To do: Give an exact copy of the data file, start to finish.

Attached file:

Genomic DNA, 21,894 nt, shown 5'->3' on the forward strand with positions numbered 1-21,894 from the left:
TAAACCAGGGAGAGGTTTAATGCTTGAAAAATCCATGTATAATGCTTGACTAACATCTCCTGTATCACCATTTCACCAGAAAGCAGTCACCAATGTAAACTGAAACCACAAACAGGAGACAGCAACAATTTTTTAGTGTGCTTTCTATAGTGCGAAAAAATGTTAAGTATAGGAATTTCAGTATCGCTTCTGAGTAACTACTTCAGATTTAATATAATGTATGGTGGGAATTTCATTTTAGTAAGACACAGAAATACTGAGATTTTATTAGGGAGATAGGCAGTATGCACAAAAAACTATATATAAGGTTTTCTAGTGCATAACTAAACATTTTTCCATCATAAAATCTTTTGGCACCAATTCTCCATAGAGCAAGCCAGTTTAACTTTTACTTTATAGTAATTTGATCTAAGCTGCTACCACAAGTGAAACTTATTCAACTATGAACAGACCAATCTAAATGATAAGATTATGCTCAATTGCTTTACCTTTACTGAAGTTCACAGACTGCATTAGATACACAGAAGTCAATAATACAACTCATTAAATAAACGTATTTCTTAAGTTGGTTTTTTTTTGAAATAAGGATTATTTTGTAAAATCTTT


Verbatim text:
Genomic DNA, 21,894 nt, shown 5'->3' on the forward strand with positions numbered 1-21,894 from the left:
TAAACCAGGGAGAGGTTTAATGCTTGAAAAATCCATGTATAATGCTTGACTAACATCTCCTGTATCACCATTTCACCAGAAAGCAGTCACCAATGTAAACTGAAACCACAAACAGGAGACAGCAACAATTTTTTAGTGTGCTTTCTATAGTGCGAAAAAATGTTAAGTATAGGAATTTCAGTATCGCTTCTGAGTAACTACTTCAGATTTAATATAATGTATGGTGGGAATTTCATTTTAGTAAGACACAGAAATACTGAGATTTTATTAGGGAGATAGGCAGTATGCACAAAAAACTATATATAAGGTTTTCTAGTGCATAACTAAACATTTTTCCATCATAAAATCTTTTGGCACCAATTCTCCATAGAGCAAGCCAGTTTAACTTTTACTTTATAGTAATTTGATCTAAGCTGCTACCACAAGTGAAACTTATTCAACTATGAACAGACCAATCTAAATGATAAGATTATGCTCAATTGCTTTACCTTTACTGAAGTTCACAGACTGCATTAGATACACAGAAGTCAATAATACAACTCATTAAATAAACGTATTTCTTAAGTTGGTTTTTTTTTGAAATAAGGATTATTTTGTAAAATCTTT